Harpsichord after Theewes 1579

The seller writes: 

Single manual harpsichord compass CC chromatic to c’’’. The instrument is at a = 415 and the low C sharp is strung to sound at AA.  8’ + 4’ + 8’.  Oak.

Made after the oldest surviving harpsichord constructed in Britain - inscribed Ludowicus Theewes* me fesit 1579 - the original is on display at the Victoria and Albert Museum, London. The keyboard balance point is more forward than most players will be accustomed to and therefore quite heavy but ideal for the Elizabethan and early Stuart repertoire.

Included in the sale is a very roughly made but sturdy table with a capacious shelf underneath.  The table is of the same height as the organ upon which the original instrument rests and which  may be sounded by means of the harpsichord’s keyboard. As a concession to modern day living spaces however, the table was not made so long and wide as the organ.  There is also a more conventional trestle stand available.

Made by Stephen Wessel directed by Michael Thomas in 1972, the harpsichord has more recently been furnished with a new keyboard, jack guides and rose by Malcolm Rose who also restrung the instrument.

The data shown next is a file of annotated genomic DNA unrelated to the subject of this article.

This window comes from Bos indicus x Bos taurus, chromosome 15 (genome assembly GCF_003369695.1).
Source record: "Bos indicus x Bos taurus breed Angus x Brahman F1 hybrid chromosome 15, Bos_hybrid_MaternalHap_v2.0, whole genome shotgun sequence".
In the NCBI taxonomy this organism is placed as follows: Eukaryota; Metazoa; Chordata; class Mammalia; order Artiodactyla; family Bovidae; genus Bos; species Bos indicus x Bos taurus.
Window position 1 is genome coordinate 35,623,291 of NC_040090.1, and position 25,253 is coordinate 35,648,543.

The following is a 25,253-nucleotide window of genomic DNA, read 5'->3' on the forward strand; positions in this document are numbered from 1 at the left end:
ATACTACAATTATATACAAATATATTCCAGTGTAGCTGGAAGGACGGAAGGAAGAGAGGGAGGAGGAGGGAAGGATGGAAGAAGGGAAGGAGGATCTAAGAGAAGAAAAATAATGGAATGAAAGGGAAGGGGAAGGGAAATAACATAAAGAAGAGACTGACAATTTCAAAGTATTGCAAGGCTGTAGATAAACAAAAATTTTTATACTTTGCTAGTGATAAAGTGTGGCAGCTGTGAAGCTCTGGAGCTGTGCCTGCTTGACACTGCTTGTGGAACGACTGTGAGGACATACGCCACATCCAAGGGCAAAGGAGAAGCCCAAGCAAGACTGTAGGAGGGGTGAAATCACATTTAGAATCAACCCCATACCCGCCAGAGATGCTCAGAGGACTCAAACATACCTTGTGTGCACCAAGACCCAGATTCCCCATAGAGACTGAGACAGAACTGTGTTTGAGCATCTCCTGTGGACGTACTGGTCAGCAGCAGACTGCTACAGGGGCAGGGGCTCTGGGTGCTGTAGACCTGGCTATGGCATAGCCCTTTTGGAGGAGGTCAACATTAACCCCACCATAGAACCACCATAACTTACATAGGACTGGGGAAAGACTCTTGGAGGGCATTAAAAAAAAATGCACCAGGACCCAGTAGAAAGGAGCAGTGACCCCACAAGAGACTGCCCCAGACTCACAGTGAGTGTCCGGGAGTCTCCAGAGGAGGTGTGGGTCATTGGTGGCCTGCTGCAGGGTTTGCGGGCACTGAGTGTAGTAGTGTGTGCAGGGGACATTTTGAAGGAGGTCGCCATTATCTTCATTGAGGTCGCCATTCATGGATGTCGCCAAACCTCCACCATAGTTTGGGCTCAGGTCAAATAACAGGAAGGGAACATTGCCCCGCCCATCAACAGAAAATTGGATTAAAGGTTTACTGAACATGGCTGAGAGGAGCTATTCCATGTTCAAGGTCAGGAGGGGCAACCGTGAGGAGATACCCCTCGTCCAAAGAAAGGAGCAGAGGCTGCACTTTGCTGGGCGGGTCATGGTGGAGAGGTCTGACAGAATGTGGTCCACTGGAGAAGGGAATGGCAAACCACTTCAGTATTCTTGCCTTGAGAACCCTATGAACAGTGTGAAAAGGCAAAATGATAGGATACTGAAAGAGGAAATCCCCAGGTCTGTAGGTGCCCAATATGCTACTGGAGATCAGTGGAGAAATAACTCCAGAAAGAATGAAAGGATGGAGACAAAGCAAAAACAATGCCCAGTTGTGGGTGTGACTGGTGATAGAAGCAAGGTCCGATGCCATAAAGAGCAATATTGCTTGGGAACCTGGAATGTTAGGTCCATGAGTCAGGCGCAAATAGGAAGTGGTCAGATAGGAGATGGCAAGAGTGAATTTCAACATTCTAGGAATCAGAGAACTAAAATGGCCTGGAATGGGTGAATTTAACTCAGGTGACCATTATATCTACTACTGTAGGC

In recent weeks a crack situated towards the bass between the gap and four foot bridge has appeared. [Visible in the fourth picture.] It does not affect the sound and could be repaired through the access port in the bottom of the instrument. The price has been set at £4,900 to reflect this.

* ‘It is pronounced Tay-wiss in modern Flemish, the first syllable firmly accented.’  See Malcolm Rose,  Further on the Lodewijk Theewes Harpsichord in The Galpin Society Journal,  LV, April 2002.

This one is near Taunton, Somerset.

Please contact Maria Boxall  mariaboxall@mac.com


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© David Hackett